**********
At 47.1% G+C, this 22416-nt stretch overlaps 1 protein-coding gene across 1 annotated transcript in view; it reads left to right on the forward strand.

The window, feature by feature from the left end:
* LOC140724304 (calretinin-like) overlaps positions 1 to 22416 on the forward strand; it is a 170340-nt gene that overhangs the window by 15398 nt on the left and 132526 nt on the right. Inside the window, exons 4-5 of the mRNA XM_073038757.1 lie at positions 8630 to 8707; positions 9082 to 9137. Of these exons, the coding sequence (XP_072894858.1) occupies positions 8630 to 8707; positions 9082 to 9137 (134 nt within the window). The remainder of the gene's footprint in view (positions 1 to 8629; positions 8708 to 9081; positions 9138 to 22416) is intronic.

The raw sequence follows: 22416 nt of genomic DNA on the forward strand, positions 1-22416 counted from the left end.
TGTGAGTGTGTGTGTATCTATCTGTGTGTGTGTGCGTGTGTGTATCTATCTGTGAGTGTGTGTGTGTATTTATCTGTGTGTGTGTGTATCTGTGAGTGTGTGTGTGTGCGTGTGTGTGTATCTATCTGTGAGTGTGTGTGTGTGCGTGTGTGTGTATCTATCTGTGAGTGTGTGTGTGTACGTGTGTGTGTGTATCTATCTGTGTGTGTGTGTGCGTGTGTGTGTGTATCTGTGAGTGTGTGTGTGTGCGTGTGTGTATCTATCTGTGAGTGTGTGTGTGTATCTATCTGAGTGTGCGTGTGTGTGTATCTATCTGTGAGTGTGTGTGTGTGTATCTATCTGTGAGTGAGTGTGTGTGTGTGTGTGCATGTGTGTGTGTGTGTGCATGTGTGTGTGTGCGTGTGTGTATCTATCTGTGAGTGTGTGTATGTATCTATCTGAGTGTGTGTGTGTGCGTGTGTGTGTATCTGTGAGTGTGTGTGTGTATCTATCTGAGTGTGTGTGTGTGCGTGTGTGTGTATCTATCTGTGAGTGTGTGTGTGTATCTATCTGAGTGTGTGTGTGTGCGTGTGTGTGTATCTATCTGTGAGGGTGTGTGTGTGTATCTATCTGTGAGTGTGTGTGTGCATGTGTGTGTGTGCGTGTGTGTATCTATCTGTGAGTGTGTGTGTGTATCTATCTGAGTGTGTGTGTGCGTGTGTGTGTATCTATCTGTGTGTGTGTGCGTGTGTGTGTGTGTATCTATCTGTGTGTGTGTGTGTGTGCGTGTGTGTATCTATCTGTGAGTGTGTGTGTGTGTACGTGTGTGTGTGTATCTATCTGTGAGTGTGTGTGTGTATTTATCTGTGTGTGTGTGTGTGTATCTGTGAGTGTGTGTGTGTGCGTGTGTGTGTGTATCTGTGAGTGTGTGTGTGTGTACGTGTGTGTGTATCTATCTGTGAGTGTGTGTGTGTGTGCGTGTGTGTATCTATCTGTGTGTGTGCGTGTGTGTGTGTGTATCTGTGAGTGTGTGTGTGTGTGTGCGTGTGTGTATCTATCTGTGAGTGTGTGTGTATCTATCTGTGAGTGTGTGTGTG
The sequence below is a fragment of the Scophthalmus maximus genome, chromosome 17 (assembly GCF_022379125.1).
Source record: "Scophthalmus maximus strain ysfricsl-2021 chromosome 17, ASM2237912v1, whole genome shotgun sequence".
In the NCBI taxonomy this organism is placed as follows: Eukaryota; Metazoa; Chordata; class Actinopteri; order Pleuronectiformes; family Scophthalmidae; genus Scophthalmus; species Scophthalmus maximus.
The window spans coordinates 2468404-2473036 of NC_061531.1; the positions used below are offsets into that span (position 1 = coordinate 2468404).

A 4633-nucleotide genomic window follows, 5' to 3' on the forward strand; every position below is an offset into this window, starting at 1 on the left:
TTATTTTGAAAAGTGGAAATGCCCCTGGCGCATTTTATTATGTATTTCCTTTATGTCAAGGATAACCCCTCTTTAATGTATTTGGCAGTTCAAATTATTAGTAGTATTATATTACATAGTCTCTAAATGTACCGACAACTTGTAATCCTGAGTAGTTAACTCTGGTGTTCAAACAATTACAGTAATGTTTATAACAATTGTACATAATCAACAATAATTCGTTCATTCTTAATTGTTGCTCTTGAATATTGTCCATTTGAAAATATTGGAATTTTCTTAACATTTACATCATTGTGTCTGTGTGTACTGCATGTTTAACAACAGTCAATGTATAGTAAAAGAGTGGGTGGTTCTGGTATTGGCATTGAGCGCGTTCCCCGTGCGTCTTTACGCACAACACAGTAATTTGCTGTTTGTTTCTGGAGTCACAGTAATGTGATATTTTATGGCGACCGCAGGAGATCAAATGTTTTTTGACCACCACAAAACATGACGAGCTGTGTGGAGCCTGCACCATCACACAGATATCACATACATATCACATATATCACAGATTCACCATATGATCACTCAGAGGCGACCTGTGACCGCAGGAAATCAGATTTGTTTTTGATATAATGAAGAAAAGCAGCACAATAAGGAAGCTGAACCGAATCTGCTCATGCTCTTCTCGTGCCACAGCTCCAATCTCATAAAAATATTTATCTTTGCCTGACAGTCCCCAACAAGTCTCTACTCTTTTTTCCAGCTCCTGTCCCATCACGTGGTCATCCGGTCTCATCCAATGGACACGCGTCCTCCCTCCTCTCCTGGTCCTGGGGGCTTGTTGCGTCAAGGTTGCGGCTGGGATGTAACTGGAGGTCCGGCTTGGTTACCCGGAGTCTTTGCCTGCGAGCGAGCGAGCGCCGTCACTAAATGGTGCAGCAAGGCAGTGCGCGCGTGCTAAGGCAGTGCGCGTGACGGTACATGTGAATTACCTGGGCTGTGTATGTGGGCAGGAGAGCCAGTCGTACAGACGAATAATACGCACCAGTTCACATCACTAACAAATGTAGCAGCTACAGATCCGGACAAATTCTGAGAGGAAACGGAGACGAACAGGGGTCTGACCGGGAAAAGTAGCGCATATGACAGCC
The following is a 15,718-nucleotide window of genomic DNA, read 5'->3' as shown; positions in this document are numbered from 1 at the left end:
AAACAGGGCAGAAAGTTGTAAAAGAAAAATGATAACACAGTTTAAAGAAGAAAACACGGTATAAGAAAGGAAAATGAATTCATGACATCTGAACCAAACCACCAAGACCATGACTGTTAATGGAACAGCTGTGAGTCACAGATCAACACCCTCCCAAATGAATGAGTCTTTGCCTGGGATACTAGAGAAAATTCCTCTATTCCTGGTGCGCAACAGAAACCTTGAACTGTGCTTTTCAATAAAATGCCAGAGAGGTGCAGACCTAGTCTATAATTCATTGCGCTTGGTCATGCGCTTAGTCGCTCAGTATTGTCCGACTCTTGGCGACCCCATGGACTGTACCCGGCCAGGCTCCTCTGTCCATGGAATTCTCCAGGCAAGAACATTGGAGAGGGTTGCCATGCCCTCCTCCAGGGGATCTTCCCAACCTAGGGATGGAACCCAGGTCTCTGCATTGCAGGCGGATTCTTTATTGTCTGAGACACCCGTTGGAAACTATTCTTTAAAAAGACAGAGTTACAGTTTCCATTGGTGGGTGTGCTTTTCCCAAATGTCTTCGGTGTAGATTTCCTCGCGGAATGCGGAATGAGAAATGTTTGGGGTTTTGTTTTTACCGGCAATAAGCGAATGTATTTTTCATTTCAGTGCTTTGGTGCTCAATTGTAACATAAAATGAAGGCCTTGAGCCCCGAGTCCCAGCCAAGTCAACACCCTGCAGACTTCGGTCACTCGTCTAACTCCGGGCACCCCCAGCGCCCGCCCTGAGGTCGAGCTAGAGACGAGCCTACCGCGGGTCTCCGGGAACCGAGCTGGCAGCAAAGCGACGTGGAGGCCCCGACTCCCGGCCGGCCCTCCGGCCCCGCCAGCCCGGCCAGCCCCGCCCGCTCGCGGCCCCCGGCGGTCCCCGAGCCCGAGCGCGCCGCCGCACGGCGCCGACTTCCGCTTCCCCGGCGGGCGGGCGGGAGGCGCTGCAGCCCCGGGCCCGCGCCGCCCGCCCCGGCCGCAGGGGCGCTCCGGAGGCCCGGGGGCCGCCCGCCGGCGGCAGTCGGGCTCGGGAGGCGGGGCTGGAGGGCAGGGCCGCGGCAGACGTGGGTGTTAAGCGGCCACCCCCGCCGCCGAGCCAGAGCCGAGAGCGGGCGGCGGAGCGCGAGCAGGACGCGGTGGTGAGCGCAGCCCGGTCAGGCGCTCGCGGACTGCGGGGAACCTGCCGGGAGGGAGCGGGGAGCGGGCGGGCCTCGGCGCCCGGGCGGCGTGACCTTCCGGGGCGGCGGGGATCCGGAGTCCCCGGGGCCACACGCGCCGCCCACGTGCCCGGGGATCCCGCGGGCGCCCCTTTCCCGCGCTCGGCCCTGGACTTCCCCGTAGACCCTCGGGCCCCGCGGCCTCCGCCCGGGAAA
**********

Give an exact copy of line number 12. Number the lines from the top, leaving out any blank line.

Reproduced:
The following is a 15,718-nucleotide window of genomic DNA, read 5'->3' as shown; positions in this document are numbered from 1 at the left end: